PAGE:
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The only accommodations actually in the park, besides camping, are at LeConte Lodge. Outside the park, you have a gargantuan selection of hotels of every ilk. On the Tennessee side, in Gatlinburg you'll see a street sign that says "2,000 Hotel Rooms" and points up the hill, and that's just in one section of town. On the North Carolina side, lodging is mostly more low-key, but you can choose from
old mountain inns, B&Bs, and motels in the small towns of Bryson City, Waynesville, and Robbinsville. A seemingly ever-expanding number of hotel towers are connected to the giant Harrah's casino in Cherokee. With more than 1,200 rooms, it’s the largest hotel in North Carolina, and one of its towers is the tallest building in North Carolina west of Charlotte. About 50 miles away, in and around Asheville, you can choose from among one of the largest collections of B&Bs in the Southeast, along with hip urban hotels and classic mountain resorts.
Camping is abundant and reasonably priced. The park has 939 tent and RV camping spaces at 10 developed campgrounds, in addition to more than 100 backcountry campsites and shelters. The cost ranges from $4 per person (backcountry sites and shelters) to $14–$23 per night for front-country sites. All but one of the campgrounds accept RVs and trailers, though most have size limits. Immediately outside the park are many commercial campgrounds and RV parks. Permits are required for all backcountry camping. You can get a backcountry permit online at www.smokiespermits.nps.gov or at the backcountry office at Sugarlands Visitor Center. Sites at four campgrounds—Elkmont, Smokemont, Cataloochee, and Cades Cove—can be reserved in advance by calling 877/444–6777 or visiting www.recreation.gov; reservations are required at Cataloochee. Other campgrounds are first-come, first-served.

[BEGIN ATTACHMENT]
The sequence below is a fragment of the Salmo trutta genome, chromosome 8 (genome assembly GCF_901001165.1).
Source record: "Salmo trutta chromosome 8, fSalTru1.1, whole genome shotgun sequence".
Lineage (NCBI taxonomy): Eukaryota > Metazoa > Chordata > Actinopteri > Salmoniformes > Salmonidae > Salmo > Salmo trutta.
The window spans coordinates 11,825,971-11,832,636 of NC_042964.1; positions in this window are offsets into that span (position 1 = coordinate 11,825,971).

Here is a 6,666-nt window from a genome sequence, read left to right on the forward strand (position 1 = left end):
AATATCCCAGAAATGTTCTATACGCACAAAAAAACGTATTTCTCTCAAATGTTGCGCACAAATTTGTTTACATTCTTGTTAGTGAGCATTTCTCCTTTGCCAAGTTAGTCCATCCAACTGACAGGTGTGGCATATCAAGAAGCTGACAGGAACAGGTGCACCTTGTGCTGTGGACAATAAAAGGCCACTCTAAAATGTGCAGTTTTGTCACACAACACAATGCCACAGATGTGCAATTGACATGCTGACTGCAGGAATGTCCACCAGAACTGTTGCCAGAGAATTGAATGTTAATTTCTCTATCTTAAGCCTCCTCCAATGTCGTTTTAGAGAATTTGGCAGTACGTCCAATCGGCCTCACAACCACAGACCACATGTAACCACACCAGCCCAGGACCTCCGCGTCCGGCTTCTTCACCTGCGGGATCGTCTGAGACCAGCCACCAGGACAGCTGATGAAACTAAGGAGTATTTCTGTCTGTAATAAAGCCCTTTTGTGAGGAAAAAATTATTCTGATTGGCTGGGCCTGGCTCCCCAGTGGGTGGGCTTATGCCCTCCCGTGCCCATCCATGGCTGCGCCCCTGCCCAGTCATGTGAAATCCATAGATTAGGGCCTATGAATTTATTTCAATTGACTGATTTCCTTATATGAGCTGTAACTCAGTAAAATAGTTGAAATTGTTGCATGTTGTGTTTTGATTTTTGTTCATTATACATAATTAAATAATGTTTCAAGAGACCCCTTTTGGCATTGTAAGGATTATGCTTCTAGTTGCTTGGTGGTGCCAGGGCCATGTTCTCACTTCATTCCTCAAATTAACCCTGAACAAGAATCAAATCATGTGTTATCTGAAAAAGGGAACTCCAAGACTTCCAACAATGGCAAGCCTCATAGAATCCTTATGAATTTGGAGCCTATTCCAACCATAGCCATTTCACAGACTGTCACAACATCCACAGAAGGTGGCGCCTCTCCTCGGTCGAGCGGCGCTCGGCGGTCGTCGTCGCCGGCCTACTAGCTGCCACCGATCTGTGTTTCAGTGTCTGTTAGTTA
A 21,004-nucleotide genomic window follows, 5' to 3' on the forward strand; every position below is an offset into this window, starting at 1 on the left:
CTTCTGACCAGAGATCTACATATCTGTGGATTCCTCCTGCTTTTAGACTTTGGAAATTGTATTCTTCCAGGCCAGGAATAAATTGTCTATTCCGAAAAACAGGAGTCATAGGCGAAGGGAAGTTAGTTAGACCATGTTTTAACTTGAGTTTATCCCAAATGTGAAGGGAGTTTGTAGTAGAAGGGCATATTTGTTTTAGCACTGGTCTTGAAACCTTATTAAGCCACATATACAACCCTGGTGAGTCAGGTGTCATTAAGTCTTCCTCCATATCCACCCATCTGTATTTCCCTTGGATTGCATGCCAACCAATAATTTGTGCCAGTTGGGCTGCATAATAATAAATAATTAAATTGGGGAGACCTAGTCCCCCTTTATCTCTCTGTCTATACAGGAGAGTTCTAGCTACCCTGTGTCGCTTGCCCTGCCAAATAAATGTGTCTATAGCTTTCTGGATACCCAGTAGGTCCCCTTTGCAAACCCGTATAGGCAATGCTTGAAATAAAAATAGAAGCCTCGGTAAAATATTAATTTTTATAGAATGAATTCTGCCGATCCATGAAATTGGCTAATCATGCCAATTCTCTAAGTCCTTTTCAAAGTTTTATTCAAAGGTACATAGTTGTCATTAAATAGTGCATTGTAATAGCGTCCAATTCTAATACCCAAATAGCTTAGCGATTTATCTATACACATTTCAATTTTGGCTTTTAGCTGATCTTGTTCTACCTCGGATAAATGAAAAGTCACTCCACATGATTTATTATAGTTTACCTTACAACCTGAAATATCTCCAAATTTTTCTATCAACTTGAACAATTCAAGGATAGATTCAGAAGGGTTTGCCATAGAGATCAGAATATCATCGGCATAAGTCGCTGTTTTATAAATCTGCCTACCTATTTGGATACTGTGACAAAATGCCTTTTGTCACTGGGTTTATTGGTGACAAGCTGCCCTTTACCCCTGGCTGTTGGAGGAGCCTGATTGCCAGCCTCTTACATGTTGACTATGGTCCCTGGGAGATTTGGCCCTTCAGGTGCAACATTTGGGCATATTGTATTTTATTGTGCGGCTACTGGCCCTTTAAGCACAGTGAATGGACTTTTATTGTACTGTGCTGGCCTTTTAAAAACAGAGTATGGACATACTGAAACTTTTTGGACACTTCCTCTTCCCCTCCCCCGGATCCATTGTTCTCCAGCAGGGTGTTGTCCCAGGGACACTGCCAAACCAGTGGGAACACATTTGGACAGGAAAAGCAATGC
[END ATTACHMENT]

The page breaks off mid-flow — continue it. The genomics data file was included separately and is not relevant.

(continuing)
Looking back on eight decades on making travel history.More